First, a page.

The National Association for Business Economic recently released their Economic Policy Survey for February 2019, disclosing that an economic down period is on the horizon. The panelists suggest that if a recession doesn’t happen in 2019, then it will happen in the years to follow.
Many other sources have been predicting a slow economic period as well, including Pulsenomics, the Wall Street Journal, and Duke University.
This begs the question; could a recession have a negative impact on the real estate market again?
A Housing Crisis is not guaranteed
The technical definition of a recession is “A period of temporary economic decline during which trade and industrial activity are reduced, generally identified by a fall in GDP in two successive quarters.”
The housing collapse of 2008 caused the recession, which is why prices fell dramatically. But previous recession have had little to no negative impact on the housing industry.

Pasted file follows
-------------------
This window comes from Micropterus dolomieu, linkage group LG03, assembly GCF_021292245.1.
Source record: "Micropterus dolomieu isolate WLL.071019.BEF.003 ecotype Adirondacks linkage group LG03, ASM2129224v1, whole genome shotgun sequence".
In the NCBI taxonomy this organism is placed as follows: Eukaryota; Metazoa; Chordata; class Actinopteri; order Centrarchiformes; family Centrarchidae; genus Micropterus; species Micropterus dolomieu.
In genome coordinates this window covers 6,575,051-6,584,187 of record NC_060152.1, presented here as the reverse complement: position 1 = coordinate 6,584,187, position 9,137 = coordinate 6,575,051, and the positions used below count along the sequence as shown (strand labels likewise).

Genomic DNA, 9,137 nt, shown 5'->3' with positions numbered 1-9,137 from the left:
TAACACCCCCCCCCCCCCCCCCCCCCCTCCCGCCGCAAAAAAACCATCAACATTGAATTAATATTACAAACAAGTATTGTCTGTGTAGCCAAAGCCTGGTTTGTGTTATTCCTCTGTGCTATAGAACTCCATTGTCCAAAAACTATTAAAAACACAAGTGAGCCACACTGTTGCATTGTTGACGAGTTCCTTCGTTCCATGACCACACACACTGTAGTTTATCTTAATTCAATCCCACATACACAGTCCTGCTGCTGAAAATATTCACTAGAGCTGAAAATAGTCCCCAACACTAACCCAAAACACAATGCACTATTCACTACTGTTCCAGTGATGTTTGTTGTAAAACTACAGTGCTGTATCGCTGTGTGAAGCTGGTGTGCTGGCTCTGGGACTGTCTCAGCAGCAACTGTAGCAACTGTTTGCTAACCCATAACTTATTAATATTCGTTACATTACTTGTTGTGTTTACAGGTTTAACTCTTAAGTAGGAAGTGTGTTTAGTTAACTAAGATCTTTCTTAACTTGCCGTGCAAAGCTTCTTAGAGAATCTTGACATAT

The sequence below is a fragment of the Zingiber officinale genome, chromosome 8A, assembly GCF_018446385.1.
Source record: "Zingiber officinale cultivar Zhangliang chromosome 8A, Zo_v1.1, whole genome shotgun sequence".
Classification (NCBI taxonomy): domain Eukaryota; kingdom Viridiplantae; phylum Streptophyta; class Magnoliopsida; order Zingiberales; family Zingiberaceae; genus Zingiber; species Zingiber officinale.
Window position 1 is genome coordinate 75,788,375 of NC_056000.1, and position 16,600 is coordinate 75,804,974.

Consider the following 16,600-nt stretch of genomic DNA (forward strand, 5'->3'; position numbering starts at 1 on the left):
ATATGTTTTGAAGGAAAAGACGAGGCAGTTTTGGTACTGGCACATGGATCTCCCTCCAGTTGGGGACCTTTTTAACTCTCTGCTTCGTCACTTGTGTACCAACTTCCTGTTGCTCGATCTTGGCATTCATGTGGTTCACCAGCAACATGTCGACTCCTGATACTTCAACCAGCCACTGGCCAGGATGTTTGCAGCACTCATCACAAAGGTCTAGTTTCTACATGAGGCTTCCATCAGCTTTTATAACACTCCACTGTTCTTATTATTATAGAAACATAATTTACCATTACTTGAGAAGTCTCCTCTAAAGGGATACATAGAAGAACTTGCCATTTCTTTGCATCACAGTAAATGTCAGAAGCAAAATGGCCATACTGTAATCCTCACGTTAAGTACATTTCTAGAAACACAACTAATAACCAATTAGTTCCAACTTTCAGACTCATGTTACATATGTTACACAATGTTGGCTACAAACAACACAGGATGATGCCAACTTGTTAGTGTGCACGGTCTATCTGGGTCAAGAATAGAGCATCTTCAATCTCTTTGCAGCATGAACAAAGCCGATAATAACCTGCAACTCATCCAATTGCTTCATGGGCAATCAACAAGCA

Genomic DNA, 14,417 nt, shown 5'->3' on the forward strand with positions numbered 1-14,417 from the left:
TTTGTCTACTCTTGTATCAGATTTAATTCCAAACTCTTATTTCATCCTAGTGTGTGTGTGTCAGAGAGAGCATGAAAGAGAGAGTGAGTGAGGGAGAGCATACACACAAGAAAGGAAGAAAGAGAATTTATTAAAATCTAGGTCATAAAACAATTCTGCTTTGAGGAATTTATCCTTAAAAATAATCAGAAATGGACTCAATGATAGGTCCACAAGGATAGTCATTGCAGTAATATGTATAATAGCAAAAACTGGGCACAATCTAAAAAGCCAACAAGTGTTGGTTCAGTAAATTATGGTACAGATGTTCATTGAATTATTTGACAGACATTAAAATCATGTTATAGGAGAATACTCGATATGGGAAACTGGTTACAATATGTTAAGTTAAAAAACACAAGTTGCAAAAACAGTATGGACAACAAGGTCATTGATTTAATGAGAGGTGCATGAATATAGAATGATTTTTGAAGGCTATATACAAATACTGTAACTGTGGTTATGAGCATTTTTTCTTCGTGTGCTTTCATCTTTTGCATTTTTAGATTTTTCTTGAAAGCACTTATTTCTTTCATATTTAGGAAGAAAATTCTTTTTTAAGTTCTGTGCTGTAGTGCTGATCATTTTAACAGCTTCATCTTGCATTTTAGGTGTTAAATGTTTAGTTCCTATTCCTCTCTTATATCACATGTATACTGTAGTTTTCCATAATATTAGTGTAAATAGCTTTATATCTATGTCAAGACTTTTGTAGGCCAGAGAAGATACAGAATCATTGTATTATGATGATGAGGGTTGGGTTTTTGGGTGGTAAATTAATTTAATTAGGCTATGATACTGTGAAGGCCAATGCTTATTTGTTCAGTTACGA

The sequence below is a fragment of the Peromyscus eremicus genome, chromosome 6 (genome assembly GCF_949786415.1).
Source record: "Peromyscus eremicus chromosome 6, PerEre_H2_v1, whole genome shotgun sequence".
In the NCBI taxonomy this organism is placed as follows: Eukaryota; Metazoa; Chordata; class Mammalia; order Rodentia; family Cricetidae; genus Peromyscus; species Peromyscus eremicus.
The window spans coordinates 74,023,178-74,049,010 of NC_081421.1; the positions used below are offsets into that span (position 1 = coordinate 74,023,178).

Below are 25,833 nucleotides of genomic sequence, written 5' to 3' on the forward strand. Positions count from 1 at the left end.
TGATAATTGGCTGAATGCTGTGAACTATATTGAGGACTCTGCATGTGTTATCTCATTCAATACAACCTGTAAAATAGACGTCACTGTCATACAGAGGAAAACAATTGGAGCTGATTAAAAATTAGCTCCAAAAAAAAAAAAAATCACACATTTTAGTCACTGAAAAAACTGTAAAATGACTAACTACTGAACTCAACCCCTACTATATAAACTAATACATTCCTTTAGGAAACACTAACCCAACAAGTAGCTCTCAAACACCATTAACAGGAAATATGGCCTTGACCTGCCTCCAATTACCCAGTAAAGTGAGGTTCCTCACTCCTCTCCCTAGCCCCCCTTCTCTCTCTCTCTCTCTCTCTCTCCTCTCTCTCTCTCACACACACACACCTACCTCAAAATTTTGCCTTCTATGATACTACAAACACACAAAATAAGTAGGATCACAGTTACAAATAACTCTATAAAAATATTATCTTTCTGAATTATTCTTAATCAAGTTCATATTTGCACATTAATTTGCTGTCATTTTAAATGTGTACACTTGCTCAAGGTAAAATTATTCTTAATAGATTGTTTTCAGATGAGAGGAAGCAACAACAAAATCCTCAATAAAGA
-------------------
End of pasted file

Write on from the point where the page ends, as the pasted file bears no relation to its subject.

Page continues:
- January 1980 – July 1980: Home values up 4.5%
- July 1981 – November 1982: Home values up 1.9%
- July 1990 – March 1991: Home values dropped almost 1%
- March 2001 – November 2001: Home values up 4.8%
It’s generally agreed among industry professionals that there is no immediate threat to the housing industry at the moment, even with a recession on the horizon. A cooling market does not equate to a crash. We’re seeing an increase in inventory and the prices of homes are beginning to balance. This is great news for both buyers and sellers.
There’s no use panicking now, just because there may be a recession in years to come. The state of the housing market and our nation’s economic status are not directly linked. It’s also important to remember that just because a recession is likely to happen, does not mean it will be as devastating as the one of 2008.
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